This comparative cross-sectional study was conducted using data and blood samples from infertile and fertile women recruited from the gynecology and immunization clinics of a Nigerian Teaching Hospital between March and July of 2019. The study aimed to compare serum Vitamin D status and determine the relationship between serum 25(OH) Vitamin D and serum AMH in these women. Data from infertile and fertile women within the previous study population that met the eligibility criteria were purposively selected and were analysed for this study. Infertile participants were women 18–45 years of age, who had an average cycle length ranging from 21 to 35 days and who had difficulty conceiving despite adequate, unprotected sexual intercourse for at least a year.
Fertile women 18–45 years old, with menstrual cycle length within 21–35 days and who had at least one term pregnancy in the preceding 2 years, with each pregnancy occurring spontaneously within a year of unprotected intercourse.
The study exempted all women with a history of hormonal contraceptives or medications use 3 months before presentation, thyroid disorders, diabetes mellitus, chemotherapy and or radiotherapy use, pelvic surgery (uterine or ovarian), and those who did not have a signed and documented informed consent.
Data from a total of 170 women; 81 infertile and 89 fertile women were retrieved from the previous study and analyzed for the study.
Serum samples frozen at −20°C were thawed and analysed for both serum AMH and 25(OH) Vitamin D at the chemical pathology research laboratory by the same chemical pathologist. The concentration of AMH was analyzed using Human AMH enzyme-linked immunosorbent assay (ELISA) kits following the manufacturer manual (Calbiotech, CA. USA). The absorbance was read using a microplate ELISA reader at 450 nm. The sensitivity of the Human AMH ELISA kits was 0.039 ng/ml.
Serum Vitamin D levels were quantified using human 25(OH) Vitamin D ELISA kits (Calbiotech, CA, USA). The absorbance was determined using a microplate ELISA reader at 450 nm. The sensitivity of the 25(OH) Vitamin D ELISA kits was 0.67 ng/ml.
The study was conducted with ethical approval from the institutional ethics review committee (ERC/PAN/2019/01/1869) and the state Ministry of Health following the Helsinki Declaration of 1975 and later revisions. Informed consent was signed by each participant before participation.
Data were analysed using SPSS version 25 for Windows (IBM Corp. Armonk, NY, USA). The dependent variable in the study was serum AMH level while the independent variable was serum Vitamin D. Descriptive statistics of frequencies and proportions were used to summarise categorical variables; whereas, continuous variables were summarised using means and standard deviation or median and interquartile range depending on the normality distribution of the data. Test of difference Mann–Whitney U and Kruskal–Wallis were used to test the difference between nonnormally distributed continuous variables. The difference in proportion was explored using Chi-square.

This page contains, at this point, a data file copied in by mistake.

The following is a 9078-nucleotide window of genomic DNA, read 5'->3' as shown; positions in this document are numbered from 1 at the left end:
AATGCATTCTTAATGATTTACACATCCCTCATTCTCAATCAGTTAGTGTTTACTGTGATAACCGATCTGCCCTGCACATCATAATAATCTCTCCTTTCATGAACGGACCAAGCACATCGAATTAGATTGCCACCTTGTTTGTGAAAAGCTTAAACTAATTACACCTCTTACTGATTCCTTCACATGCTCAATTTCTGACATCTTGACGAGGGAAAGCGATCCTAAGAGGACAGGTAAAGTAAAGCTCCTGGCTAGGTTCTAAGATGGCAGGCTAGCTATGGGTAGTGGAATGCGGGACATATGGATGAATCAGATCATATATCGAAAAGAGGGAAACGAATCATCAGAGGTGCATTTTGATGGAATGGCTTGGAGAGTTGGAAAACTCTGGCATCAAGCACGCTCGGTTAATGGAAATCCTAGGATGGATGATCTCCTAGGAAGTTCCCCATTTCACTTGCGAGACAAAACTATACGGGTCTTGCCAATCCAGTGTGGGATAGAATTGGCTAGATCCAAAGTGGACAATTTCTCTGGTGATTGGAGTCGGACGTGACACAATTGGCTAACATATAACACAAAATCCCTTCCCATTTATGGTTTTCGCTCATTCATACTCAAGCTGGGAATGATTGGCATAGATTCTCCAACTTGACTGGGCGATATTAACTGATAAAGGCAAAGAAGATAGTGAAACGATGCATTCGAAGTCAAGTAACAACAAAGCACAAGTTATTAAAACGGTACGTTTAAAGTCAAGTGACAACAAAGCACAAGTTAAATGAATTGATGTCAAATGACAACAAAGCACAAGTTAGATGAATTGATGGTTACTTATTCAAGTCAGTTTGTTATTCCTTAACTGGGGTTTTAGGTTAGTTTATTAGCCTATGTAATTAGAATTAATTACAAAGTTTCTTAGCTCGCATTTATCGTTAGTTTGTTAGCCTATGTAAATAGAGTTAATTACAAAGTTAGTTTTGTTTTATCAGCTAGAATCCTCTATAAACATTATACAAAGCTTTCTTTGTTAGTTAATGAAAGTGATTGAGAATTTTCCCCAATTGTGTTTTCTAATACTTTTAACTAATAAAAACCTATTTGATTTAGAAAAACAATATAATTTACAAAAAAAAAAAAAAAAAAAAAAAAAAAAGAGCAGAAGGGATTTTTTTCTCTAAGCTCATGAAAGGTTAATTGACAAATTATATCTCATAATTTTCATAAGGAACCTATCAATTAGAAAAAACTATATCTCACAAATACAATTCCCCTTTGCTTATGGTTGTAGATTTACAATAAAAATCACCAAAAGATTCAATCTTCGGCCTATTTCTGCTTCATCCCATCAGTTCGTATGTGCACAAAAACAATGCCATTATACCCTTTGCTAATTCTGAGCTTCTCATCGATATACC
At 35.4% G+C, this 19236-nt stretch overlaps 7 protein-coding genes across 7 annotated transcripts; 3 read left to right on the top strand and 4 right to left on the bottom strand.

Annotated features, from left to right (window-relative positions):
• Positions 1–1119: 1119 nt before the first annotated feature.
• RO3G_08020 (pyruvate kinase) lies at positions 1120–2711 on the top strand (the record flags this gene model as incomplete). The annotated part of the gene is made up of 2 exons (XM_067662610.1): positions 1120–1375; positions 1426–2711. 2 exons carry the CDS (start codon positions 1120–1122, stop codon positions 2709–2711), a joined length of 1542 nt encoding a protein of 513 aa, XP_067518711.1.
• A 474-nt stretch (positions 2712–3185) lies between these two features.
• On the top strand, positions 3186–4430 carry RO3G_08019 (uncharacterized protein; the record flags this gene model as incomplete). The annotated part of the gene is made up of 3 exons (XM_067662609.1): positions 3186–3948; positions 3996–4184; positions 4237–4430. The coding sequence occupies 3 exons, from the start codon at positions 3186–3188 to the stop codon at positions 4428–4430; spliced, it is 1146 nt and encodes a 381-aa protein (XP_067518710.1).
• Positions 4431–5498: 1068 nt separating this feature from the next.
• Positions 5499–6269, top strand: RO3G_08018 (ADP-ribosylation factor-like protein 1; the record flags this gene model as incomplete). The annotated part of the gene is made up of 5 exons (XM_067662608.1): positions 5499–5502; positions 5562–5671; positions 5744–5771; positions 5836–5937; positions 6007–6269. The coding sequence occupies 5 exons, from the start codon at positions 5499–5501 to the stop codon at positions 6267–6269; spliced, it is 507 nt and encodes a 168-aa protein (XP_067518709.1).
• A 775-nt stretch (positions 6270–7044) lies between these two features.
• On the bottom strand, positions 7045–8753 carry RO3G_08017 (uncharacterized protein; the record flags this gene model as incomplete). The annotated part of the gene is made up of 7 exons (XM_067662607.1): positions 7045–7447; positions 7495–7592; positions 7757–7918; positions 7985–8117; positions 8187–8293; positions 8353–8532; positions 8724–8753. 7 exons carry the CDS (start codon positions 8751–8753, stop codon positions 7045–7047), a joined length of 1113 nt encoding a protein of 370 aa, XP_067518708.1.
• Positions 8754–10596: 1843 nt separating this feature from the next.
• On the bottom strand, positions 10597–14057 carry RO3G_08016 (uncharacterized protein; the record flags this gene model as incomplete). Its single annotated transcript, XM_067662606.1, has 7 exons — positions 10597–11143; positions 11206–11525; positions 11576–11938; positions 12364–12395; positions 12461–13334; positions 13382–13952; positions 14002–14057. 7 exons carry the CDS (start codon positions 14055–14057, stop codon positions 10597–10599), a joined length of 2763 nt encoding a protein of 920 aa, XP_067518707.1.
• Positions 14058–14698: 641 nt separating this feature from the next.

Values of serum AMH concentrations were log-transformed to meet the criteria for linear regression analysis. The relationship between Vitamin D and serum AMH (controlling for factors that were significantly different between the two groups) was explored using multiple regression. The level of significance was set as 0.05. Serum 25(OH) Vitamin D status was classified as deficient (<20 ng/ml), insufficient (20-<30 ng/ml), and normal status (≥30 ng/ml) based on the Endocrine Society Clinical Practice Guideline.
The minimum sample size was calculated using a formula for comparing means given by formula; n = (Zα/2 + Zβ) 22σ2/d2. A population variance (σ2) of 48.44 for Vitamin D was used from a previous study and a mean difference of 5 ng/ml was assumed. The minimum sample size at, 80% power, 5% level of significance, and an assuming a 10% nonresponse rate was determined to be 34 participants per study group. Therefore, a minimum sample size of 68 women was needed for the study.
| Results|| |
[Table 1] summarises the baseline study variables among the study participants. The age range of women in this study was 21–40 years. There were significant differences in age, body mass index (BMI) and serum Vitamin D levels between infertile and fertile women, with infertile women having higher age, BMI and Vitamin D levels than fertile women in the study. However, controlling for age and BMI in multivariate regression analysis, there was no significant difference in serum Vitamin D levels between the two groups (B = 0.327; P = 0.186).